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A Burger and Fries combo from 7Bone. It’s not exactly pretty but it makes up for it in taste!

Last but not least, I have a quick and easy recipe for you guys. I’m not sure what I’d call it. Maybe “Upgraded Baked Beans on Toast”. All you need is some sliced bread, a tin of baked beans, salt and pepper, Italian seasoning and grated cheese.

First of all, pre-heat your oven to about 200 degrees Celsius. Drain as much liquid as possible from your tin of beans and empty the beans out in a saucepan. Season the beans with salt, pepper and the Italian seasoning. Mix well over a medium flame. Lay out the slices of bread on a baking tray and spoon the beans onto the bread. Top with grated cheese and bake until the cheese melts over the beans! This should take about 10 minutes. And there you go! Other versions include adding chopped onions and cooking those with the beans or using other seasons to flavour the beans. It’s really up to you and you have your very own Upgraded Baked Beans on Toast.

P.S. I’ve also included photos of the places I visited during the Easter break.

Thanks for reading and see ya next time!

Adobe Spark

Accommodation Awards – Atharva

Hello all! Firstly, I’d like to say that I am now a certified adult. How, you may ask? The other day, I bought a box of eggs and checked all six of them before putting them in my trolley. It makes me quite proud and a little emotional to witness this transformation in my personal character. Anyway, onto the main topic of the blog…

I’ve now spent a good month at Chamberlain Hall. The “hall” is in fact a group of five buildings called blocks, named A-E and all built in a loose semi-circle. My room is on the third floor and in Flat A. A “flat” comprises of 10 rooms and a shared kitchen and dining area. I share this area with nine other amazing people who are really amazing (they read my blog, so I had to chuck in a mention). Chamberlain Hall comes under Glen Eyre Halls Complex, a complex of several halls which are all in the same area.

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Blocks A, B, C, D and E of Chamberlain Hall. (Google Maps)

Glen Eyre is about a 10-15 minute walk from the University and is serviced by a couple of buses. I walked to and from Uni during the first week, before I found out which buses to catch and their timings. Thankfully, that cut my freezing ten minute trek down to a warm and seated five minutes.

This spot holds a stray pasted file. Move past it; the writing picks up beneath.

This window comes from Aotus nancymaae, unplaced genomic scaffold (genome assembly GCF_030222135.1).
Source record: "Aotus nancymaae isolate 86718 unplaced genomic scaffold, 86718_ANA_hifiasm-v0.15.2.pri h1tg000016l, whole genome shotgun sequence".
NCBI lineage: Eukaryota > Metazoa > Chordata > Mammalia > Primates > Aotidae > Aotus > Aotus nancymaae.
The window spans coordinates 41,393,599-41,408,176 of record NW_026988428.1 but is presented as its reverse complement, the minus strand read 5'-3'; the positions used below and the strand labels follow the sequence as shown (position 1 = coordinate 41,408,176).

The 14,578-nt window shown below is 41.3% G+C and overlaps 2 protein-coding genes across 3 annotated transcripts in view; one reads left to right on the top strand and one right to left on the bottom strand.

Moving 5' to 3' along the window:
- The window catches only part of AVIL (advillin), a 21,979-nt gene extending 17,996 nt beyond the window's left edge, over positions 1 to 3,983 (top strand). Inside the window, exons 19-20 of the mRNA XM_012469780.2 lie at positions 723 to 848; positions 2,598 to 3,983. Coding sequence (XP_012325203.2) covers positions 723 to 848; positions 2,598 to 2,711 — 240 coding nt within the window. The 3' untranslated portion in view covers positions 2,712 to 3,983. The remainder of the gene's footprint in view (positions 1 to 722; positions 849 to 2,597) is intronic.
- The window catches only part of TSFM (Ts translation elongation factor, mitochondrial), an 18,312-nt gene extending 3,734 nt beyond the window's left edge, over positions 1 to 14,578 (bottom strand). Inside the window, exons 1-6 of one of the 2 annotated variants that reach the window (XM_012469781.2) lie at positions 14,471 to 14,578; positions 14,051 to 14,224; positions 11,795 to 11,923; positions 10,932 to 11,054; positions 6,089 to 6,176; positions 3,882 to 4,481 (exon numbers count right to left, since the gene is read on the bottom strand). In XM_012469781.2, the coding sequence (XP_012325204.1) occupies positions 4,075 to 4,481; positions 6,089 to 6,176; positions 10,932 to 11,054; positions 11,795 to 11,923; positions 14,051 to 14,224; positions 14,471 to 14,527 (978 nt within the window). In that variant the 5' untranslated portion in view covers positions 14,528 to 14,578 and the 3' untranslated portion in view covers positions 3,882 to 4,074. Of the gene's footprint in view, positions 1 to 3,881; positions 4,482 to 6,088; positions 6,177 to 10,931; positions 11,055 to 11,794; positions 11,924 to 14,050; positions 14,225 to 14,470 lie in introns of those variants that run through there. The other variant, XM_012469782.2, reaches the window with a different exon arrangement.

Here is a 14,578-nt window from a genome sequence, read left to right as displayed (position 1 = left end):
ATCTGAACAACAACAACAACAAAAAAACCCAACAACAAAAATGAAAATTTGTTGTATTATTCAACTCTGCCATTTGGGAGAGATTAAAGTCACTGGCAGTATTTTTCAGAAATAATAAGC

Speaking of, the weather has been horrible for the past few days. Folk here experience a similar weather phenomenon as we do back home. Just how we get the odd polar blast from Antarctica which brings bone-chilling southerlies, here they get winds from the Arctic and Siberia. The recent one being dubbed the “Beast from the East” which has resulted in snow and UK-wide disruption. Just as we recovered from that, a snow storm from the Channel came up on the first day of March and dumped some snow, overnight.

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I made my first snow angel and ended up with a wet bum, but it was worth it!

Since the weather is like this all day, I’ve been staying in my room, cranking up the radiator under my desk and working through some assignments. Fortunately, all rooms have radiators (at least in my Hall) and double-glazed windows which keep us alive and warm.

My room consists of an en suite toilet and shower, a double bed, a wardrobe and a desk and chair for me to do my work on. It’s one of three categories of rooms which you can choose from. The other two being a smaller room with en suite facilities and a non-en suite option. My parents and I thought it would be best to go for the bigger, en suite room because I’ll be spending a comfortable six months here (before moving out during the summer break) and then hopefully coming back to stay at Chamberlain or any other hall in the Glen Eyre Complex for Semester 1.

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Here’s a little drawing of my room. It’s not a mess at all. I can only blame the poor lighting for no actual photos.